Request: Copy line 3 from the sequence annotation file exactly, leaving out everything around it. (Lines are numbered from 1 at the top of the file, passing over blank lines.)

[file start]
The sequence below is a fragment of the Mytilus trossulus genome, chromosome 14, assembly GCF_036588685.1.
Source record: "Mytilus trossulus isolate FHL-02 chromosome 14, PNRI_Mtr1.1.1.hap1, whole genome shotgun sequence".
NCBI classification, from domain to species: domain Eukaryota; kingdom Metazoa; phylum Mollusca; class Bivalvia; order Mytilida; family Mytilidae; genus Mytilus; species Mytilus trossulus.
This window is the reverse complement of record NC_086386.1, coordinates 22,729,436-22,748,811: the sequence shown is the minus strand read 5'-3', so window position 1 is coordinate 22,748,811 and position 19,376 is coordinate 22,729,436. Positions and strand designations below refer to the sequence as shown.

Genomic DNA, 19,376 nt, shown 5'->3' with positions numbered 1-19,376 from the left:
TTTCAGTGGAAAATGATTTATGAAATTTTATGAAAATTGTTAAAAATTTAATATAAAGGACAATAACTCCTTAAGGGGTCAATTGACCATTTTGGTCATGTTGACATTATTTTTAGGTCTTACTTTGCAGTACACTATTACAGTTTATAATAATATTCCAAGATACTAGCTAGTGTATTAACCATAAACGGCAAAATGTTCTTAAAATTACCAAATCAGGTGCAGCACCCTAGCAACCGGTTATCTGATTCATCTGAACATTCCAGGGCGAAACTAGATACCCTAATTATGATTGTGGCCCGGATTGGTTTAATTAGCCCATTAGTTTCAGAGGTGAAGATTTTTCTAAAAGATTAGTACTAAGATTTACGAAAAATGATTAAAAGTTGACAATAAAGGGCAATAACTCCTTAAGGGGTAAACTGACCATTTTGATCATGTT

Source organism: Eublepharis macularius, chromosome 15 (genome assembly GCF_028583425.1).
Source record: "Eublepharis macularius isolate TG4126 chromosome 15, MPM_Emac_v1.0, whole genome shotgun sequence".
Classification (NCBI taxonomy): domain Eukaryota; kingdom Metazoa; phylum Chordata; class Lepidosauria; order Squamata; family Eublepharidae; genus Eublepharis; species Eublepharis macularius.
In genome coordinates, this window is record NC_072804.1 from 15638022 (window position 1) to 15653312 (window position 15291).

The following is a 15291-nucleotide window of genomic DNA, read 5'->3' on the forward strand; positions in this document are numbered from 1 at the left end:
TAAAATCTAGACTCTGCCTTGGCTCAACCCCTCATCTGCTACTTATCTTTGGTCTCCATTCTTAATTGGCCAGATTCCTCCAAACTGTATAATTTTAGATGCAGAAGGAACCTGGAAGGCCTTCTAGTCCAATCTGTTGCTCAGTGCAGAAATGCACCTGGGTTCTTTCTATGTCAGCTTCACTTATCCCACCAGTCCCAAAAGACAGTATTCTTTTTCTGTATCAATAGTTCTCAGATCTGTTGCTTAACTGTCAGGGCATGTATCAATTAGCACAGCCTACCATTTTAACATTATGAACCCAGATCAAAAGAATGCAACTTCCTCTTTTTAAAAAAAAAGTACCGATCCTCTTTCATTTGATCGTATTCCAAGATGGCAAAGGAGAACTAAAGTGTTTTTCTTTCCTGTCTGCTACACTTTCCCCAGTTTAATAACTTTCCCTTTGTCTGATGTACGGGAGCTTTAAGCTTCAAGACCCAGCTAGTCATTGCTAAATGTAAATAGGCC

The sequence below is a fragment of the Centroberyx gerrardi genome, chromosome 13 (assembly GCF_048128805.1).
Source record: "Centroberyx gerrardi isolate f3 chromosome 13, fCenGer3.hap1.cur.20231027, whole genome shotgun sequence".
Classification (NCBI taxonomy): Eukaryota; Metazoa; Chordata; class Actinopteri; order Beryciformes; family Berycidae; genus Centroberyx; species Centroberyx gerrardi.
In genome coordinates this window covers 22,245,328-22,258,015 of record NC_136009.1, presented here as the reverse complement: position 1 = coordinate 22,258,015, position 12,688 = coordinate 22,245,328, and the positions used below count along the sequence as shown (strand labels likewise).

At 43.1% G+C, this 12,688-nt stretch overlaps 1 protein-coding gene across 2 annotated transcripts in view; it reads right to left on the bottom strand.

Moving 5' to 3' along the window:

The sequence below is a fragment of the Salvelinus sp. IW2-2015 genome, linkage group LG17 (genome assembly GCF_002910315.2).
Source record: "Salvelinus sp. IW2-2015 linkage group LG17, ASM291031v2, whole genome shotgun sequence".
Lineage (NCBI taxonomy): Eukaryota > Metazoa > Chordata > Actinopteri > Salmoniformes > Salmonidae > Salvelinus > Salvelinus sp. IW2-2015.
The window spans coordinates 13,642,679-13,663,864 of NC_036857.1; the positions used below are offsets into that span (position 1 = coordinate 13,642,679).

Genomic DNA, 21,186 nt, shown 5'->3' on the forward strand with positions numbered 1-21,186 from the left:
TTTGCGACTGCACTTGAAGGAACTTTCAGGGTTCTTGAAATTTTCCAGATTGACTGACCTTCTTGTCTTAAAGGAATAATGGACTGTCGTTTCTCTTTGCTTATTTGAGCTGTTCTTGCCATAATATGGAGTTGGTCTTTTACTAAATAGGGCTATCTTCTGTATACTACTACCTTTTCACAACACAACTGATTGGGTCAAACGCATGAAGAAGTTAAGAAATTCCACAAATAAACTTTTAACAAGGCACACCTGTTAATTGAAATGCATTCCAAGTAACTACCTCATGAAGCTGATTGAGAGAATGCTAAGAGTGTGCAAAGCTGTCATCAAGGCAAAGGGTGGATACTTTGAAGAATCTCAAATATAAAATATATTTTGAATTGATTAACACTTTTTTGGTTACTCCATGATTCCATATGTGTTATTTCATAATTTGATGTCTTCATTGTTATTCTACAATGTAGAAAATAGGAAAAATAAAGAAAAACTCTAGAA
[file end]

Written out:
NCBI classification, from domain to species: domain Eukaryota; kingdom Metazoa; phylum Mollusca; class Bivalvia; order Mytilida; family Mytilidae; genus Mytilus; species Mytilus trossulus.